- Yet another case of an online outlet caught plagiarizing, this one by a staffer for The Hockey Writers.
- Georgia football media has been barred from reporting on injuries without approval from the head coach.
- Despite rumors about potential buyers, Time Inc—Sports Illustrated’s parent company—will not be sold.
- An columnist writing on ESPN.com criticized fellow ESPNer Bill Barnwell for secretly consulting for the Browns, which he says he does not do.
Stories of the month
Shohei Ohtani—Japan’s Babe Ruth—is about to change the face of baseball; by Jon Wertheim, Sports Illustrated
Soon, every baseball fan will know all about Shohei Ohtani. If you currently don’t, let this well-done profile be your introduction.
Pat Riley’s final test; by Wright Thompson, ESPN
Wright Thompson has truly never written a bad story. This one is a little slow but just as insightful and beautifully written as ever.
Steve Kerr Is the King of Cool: Drama x Joy x Defeat = Destiny on Repeat; by Erik Malinowski, Bleacher Report Mag
Steve Kerr is one of the most interesting people in sports, and Erik Malinowski does a good job conveying what makes him tick.
The Ghost of the GOAT: Why There Isn’t a ‘Next Michael Jordan’ Anymore; by Howard Beck, Bleacher Report Mag
For years every top perimeter player in the NBA was christened “the next Michael Jordan.” Howard Beck takes a creative look at how that trend has died out and what influence the GOAT still has on the NBA.
Behind Kevin Durant’s Jersey Number, a Cold-Blooded Murder; by John Branch, New York Times
This story came out right around when the Times’ public editor was criticizing the sports section for abandoning game stories. Trust me, this piece is better than any game story.
The NFL’s racial divide; by Jane McManus and Jason Reid, The Undefeated
We know all about the dynamics of the black quarterback, but what about the white cornerback? Or the black center? This is a fascinating look at how stereotypes shape NFL rosters.
Sin City or Bust; by Seth Wickersham and Don Van Natta Jr., ESPN
This is behind-the-scenes reporting at its best, a thorough and revelatory account of how the Raiders ended up in Los Angeles.
If not the player, Ray Rice asks you to forgive the man; by Jane McManus, ESPNW
Before Jane McManus left ESPN, she delivered this thoughtful, nuanced feature on Ray and Jenay Rice, who are trying to move forward nearly three years after Ray’s domestic violence scandal changed their lives.
Friends swore he would be the next Derek Jeter, but Brandon Martin is now charged in three killings; by Nathan Fenno, Los Angeles Times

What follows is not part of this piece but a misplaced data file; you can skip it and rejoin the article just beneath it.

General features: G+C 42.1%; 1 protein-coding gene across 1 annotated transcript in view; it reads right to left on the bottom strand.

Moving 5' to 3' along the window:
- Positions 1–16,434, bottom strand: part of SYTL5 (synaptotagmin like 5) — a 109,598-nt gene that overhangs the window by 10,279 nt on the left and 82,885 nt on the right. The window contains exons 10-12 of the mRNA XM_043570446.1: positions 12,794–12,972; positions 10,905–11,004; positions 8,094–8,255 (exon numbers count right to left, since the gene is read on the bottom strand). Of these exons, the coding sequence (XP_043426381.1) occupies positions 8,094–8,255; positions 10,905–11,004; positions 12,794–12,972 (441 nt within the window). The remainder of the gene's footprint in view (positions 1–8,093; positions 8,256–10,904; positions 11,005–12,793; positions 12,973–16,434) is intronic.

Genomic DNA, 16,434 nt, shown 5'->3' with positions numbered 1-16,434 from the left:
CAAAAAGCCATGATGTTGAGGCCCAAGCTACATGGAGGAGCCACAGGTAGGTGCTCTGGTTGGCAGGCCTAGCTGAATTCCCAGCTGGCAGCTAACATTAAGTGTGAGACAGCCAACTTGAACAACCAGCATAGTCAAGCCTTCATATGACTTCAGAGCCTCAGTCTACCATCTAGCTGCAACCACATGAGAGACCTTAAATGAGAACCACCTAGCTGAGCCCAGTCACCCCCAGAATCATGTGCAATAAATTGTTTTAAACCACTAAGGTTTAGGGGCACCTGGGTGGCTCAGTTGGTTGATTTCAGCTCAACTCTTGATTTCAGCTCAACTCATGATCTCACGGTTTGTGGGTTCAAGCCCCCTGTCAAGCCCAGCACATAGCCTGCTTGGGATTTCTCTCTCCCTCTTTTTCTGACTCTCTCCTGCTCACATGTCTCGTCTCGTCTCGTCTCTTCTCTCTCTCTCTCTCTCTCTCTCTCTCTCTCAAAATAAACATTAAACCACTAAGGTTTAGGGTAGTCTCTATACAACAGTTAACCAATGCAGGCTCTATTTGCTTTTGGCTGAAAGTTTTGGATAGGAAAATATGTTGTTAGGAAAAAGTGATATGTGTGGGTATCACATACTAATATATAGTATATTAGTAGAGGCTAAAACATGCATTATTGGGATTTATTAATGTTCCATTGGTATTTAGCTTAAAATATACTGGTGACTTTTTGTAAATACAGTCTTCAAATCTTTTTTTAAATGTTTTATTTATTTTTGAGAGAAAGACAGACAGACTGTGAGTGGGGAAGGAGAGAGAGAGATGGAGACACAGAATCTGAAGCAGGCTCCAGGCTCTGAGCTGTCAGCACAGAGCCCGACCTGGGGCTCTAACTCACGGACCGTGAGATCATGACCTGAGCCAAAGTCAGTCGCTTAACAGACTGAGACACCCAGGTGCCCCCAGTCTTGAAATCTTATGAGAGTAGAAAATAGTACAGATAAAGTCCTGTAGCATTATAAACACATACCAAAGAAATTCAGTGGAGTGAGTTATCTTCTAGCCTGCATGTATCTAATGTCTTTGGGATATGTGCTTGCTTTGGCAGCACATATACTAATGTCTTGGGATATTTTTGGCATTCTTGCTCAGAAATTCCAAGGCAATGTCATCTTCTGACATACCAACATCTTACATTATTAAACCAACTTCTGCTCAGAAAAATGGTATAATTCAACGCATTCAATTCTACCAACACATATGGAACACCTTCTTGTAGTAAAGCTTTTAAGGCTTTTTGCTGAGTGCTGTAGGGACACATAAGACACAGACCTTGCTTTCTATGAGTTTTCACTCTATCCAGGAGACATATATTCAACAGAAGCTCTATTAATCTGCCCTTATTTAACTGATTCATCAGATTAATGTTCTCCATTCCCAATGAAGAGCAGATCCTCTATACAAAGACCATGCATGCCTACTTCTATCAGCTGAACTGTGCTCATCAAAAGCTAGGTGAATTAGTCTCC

This is a harrowing and well-told story about a former top baseball prospect’s descent into drugs, mental illness and, allegedly, murder.
Dalvin Cook and the Stories Behind the Red Flags; by Robert Klemko, The MMQB
Around the NFL Draft, we spend a lot of time discussing players with “character concerns” and “red flags” and considerably less time figuring out what those terms actually refer to. This profile of Dalvin Cook goes beyond those trite buzzwords.
And my three favorite pieces of sportswriting from the month of April…
Hunter Greene is the star baseball needs. First he has to finish high school; by Lee Jenkins, Sports Illustrated
High school baseball phenom Hunter Greene’s persona and backstory are so compelling that almost anyone could bring them to life. But not just anyone (maybe no one) could do so as well as Lee Jenkins, who tugs all the right strings to make this piece not just interesting but also affecting and memorable.
The great Super Bowl jersey caper; by Robert Klemko and Jenny Vrentas, The MMQB
This piece will grab your attention and hold onto it all the way through, in the way the best crime procedural stories do. It’s so good you’ll forget that it’s all about a lost football jersey.
‘You Can’t Give In’: Monty Williams on Life After Tragedy; by Chris Ballard, Sports Illustrated
This is another gem from Chris Ballard, one of the best magazine writers in the country. It’s a heart-wrenching story about a man, NBA coach Monty Williams, who is trying to put his life back together after his wife’s death. A terrible story, powerfully told.